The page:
Good luck!
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PostPost by: type26owner » Thu Jan 27, 2005 7:45 pm

Hey Greg,
I just recently developed the very same sizzling noise but it's not the gear lever doing it. Just started happening after I upgraded the gearbox flexible mount to the S3/4 style stiffer one. Have noticed new fatigue cracks where there never was any before on sheetmetal stuff attached to the engine too. I called today and ordered two new S1/2 wimpy style mounts to put it all back the way it was without the sizzle on my S2. Suspect I've tuned the driveline and/or the chassis to resonant at it's natural frequency with the stiffer mount.
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PostPost by: lotus026 » Thu Jan 27, 2005 8:34 pm

Being that I own several cars that all have aquired a sizzling shift lever over time with modifications; I agree that the changes you did with the new engine are likely to have caused it - you could always try putting the old engine back in and it would probably be gone! But in the normal course of events, you've modified the engine to improve performance; that usually is at the expense of other things such as increased vibration, that's what I ended up with on a couple of my cars once I'd bumped the HP up by modifying the engine. The easiest way to change the sizzle is to either damp the shift lever or change the mass of it, so that it'd vibrate at a different frequency; a great way to do both is to try slipping a chunk of rubber hose snuggly over the bottom of the shift lever; it'll tend to damp the vibration while still allowing the direct feeling of the single piece lever. Might even manage to get one (or maybe a couple of chunks, one over the other) at the base of the lever under the shift boot so it doesn't show, I'm sure it would at least change when the noise happens.
Good luck!
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PostPost by: gjz30075 » Thu Jan 27, 2005 8:55 pm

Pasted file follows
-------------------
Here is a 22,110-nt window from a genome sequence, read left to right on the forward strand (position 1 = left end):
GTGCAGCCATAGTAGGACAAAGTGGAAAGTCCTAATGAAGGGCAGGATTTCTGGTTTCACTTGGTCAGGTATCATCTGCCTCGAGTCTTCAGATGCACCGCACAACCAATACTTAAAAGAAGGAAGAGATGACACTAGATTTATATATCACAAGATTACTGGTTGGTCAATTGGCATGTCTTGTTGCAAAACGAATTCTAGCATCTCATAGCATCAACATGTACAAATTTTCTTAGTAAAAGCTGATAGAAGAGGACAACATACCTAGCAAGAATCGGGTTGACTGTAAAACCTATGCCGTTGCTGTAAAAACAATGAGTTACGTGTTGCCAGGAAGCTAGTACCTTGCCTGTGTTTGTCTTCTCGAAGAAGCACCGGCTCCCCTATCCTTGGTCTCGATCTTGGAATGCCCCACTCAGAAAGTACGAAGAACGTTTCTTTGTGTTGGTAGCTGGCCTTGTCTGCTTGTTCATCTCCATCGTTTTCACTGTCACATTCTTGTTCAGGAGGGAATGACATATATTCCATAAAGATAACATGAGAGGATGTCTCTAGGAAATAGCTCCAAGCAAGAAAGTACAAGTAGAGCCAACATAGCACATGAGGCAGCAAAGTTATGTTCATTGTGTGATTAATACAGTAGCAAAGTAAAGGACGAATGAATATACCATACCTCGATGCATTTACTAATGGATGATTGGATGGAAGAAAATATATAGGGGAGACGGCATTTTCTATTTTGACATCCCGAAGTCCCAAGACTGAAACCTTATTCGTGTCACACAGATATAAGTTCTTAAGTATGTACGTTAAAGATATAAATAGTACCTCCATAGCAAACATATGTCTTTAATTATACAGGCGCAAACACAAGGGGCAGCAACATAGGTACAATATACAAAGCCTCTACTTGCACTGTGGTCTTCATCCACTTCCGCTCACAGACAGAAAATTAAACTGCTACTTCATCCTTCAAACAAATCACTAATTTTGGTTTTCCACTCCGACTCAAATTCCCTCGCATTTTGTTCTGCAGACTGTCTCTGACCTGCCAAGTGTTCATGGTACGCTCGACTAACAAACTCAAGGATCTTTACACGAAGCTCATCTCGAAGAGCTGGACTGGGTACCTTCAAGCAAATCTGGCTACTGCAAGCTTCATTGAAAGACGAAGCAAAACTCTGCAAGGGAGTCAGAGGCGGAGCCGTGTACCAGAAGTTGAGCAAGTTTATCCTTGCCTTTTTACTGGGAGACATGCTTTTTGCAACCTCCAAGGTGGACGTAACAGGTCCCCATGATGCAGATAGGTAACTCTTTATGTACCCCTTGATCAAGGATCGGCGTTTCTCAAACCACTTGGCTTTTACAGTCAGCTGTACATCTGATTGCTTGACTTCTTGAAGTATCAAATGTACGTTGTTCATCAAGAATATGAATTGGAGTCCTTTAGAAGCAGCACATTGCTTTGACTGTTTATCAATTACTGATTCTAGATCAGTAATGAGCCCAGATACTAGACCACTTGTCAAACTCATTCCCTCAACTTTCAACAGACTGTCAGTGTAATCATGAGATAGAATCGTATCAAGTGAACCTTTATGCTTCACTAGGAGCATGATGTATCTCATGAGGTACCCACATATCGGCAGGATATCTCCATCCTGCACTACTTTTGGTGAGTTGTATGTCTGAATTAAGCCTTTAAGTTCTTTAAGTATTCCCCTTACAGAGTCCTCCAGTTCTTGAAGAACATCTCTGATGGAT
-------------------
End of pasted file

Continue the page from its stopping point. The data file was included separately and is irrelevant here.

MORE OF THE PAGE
Thanks, guys. I do like the gearbox mount change idea, because, I, too, have developed cracks in the crossmember. I guess I never put 2 and 2 together in this case.

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PostPost by: type26owner » Sat Jan 29, 2005 9:16 pm

Hey Greg,
Looking at the two different types of mounts and it's obvious what the problem is here. Yes, the S3/4 is stiffer but the real biggie is it's mounted in there so the direction of compliance is 90 degrees out of phase from the S1/2 one. Well no duh, that's why the damn thing is vibrating like hell. It's trying to resist the force the engine mounts are there for instead of allowing the engine mounts to do their job. It's over-constrained when the 6 DOFs are considered which defeats the primary purpose of the elastomer mounts. The lower chassis bracket is torsionally compliant to allow a range of motion so the engine mounts can be elevated to the right height so their bolts line up with the chassis attachment points If the mount is rotated by 90 degrees. I'll bet all the later cars have this problem. Dumb, dumb, DUMB!

All is not lost. If you make an adapter plate to rotate the S3/4 mount 90 degrees then it will be oriented correctly to allow the NEEDED compliance in the correct direction. Probably another adapter will have to be made to reconnect to the chassis bracket. You can do this if like on the S2 the bottom beam bracket bolts onto the bottom of the chassis. Just place some spacers there to provide the vertical room for the new adapters. The mount is assymetrical somewhat in the cross-section area of the elastomer from one side to the other. Best guess is the side with the most rubber elastomer should go on the exhaust side because the engine/gearbox rolls toward the carbie side when at WOT. That's the side which is being placed in tension or being stretched somewhat.

I'm going to but the S2 mount back in. Always in rush and not paying enough attention to the fundamentals results in Three Stooges type of engineering getting installed on my car. I really should know better. Yuk, Yuk, Yuk.........